So if they want to take down the Secret Evil Conspiracy, you figure out how the conspirators react; if they want to ignore the conspiracy and go hunt unicorns to make banjo strings from their guts, you figure out how people react to that. If you offer them the Death Star, and they say, gee that's scary, let's smuggle spice for Jabba, you put all your Death Star stuff in a back drawer and put your smuggler stuff on the table -- and probably start making up more smuggler stuff, fast.

"But I'll have prepped all sorts of stuff that the players won't ever see!"

Yup. You will inevitably create things that never come into play, because if you're presenting people with multiple choices, then by definition, you have to give them more choices than they can possibly take. They may never, ever get to the location or villain or whatever you found so interesting. You know what? That means it wasn't interesting to them.

Now, the way to keep from going blind and mad is to sketch out everything, but not go into too much detail until you see what the players want to do -- which means, in practice, you'll have to make a lot of stuff up on the fly. Rules-heavy systems aren't so good for this, and the improvization is demanding, but it's still a lot less work than exhaustively plotting every room, character, and clue in advance.

In fact, the way to make this even easier (though I personally didn't do enough of it as GM because I loved to write elaborate world backgrounds) is to enlist the players as co-authors from the get-go:

Quote
GM: "I'd like to GM a fantasy game, only with a vast empire ruled by dragons, what do you think?"
Player A: "Okay, fine, but no quests or prophecies, I want to be a low-level crook trying to get by."
Player B: "Yeah, half-dragon crooks! With Kewl Powerz!"
Player C: "And because the PCs are half-dragons, they are always caught in the middle, seen by the humans as being tools of the Dragon-Emperor but seen by the dragon aristocrats as tainted half-bloods."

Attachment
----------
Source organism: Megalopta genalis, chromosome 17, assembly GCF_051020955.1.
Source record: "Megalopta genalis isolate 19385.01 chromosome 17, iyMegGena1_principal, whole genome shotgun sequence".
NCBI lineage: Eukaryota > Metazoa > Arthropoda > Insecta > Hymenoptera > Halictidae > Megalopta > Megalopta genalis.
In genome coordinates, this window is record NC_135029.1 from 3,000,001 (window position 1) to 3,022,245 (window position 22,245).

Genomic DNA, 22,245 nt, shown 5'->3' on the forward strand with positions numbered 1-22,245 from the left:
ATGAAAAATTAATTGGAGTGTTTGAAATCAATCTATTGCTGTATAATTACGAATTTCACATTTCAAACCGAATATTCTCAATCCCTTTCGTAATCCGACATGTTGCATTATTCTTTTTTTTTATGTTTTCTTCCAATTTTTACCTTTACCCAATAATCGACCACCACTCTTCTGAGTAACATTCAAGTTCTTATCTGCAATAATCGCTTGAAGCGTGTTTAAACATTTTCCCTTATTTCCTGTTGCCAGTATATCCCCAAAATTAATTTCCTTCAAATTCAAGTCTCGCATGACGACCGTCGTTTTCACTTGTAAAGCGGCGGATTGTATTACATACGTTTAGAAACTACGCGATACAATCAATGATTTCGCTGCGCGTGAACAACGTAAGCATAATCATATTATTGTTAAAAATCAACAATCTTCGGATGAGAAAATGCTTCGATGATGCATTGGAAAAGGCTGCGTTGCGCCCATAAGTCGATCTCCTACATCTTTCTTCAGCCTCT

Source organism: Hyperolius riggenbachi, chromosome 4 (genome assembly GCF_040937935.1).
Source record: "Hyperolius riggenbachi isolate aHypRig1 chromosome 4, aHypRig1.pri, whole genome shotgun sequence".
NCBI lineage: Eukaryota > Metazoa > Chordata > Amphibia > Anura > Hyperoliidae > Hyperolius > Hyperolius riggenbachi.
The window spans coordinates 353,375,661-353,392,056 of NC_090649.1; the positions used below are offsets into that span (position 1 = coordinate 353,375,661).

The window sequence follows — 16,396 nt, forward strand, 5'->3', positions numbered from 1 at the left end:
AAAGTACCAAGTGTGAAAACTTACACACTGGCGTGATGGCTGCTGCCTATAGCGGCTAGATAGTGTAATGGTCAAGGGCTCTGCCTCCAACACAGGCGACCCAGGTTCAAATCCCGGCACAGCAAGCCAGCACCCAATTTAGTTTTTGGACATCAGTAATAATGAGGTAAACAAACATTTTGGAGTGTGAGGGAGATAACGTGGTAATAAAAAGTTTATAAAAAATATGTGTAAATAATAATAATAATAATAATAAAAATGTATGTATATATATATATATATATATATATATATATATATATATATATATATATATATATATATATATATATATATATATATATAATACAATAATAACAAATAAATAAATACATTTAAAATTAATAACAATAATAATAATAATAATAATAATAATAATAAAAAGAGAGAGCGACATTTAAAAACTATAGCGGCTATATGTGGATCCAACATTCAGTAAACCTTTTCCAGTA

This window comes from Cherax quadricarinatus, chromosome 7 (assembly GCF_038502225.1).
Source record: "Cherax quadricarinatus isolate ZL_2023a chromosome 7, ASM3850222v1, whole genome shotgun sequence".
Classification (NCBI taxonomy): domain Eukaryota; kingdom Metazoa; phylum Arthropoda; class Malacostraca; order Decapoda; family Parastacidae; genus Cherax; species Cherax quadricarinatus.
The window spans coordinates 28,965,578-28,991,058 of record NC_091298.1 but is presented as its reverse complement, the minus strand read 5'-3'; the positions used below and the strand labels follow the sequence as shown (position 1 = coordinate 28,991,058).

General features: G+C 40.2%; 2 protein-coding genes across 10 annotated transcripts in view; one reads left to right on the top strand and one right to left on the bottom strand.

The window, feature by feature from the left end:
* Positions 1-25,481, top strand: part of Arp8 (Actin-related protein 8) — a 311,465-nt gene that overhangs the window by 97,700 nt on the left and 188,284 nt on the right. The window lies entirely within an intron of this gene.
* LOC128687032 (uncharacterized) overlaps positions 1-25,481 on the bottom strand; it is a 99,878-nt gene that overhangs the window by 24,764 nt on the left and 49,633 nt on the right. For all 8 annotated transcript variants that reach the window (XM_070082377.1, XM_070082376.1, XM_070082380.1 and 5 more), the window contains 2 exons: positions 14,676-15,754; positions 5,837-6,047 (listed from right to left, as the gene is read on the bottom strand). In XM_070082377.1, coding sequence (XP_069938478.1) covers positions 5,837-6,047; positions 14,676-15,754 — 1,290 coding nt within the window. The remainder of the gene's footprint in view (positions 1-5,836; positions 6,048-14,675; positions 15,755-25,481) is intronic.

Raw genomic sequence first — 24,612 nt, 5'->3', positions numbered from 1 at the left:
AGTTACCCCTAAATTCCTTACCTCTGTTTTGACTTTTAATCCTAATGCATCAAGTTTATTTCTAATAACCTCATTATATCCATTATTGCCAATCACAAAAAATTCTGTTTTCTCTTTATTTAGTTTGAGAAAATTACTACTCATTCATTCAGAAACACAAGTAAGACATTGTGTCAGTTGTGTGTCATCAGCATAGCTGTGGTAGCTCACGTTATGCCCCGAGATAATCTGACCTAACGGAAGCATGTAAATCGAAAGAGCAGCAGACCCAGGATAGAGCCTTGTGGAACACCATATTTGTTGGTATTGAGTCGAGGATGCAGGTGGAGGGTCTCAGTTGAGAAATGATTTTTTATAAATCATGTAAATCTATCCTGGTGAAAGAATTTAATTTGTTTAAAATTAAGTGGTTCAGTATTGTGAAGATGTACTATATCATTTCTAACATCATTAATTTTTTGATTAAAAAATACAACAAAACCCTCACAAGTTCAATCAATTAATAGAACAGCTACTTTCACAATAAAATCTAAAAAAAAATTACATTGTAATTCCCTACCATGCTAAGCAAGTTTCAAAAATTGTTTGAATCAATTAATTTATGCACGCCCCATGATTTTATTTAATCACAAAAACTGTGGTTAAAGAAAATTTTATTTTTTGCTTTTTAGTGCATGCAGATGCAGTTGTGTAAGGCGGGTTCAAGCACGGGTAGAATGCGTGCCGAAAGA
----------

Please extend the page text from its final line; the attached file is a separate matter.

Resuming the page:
GM: "Half-dragons? Huh, I hadn't thought of that..."


Because this way, they not only give you a good idea of what they want before you start prepping anything, they actually help you prep it.


Title: [d20 Fantasy] Bangs don't always stop the Railroad
Post by: Callan S. on July 01, 2005, 05:34:35 PM
Quote from: Sydney Freedberg
So if they want to take down the Secret Evil Conspiracy, you figure out how the conspirators react; if they want to ignore the conspiracy and go hunt unicorns to make banjo strings from their guts, you figure out how people react to that.

You might also want to ask the players, how they think the conspirators/people react. This isn't just for game input reasons, it's also for co-GM'ing reasons. If players just do stuff and then leave it to you 'to make it exciting' then you'll hit such a brickwall. The player should have some intent for the game, just like a GM, when they propose some course of action. Then you act like a co-GM who fills in the blanks of their intent. When they don't have an intent and just do stuff to see what happens...it'll be you providing everything and trying to string it along to some game intent of your own devising (ie, it's still illusionism).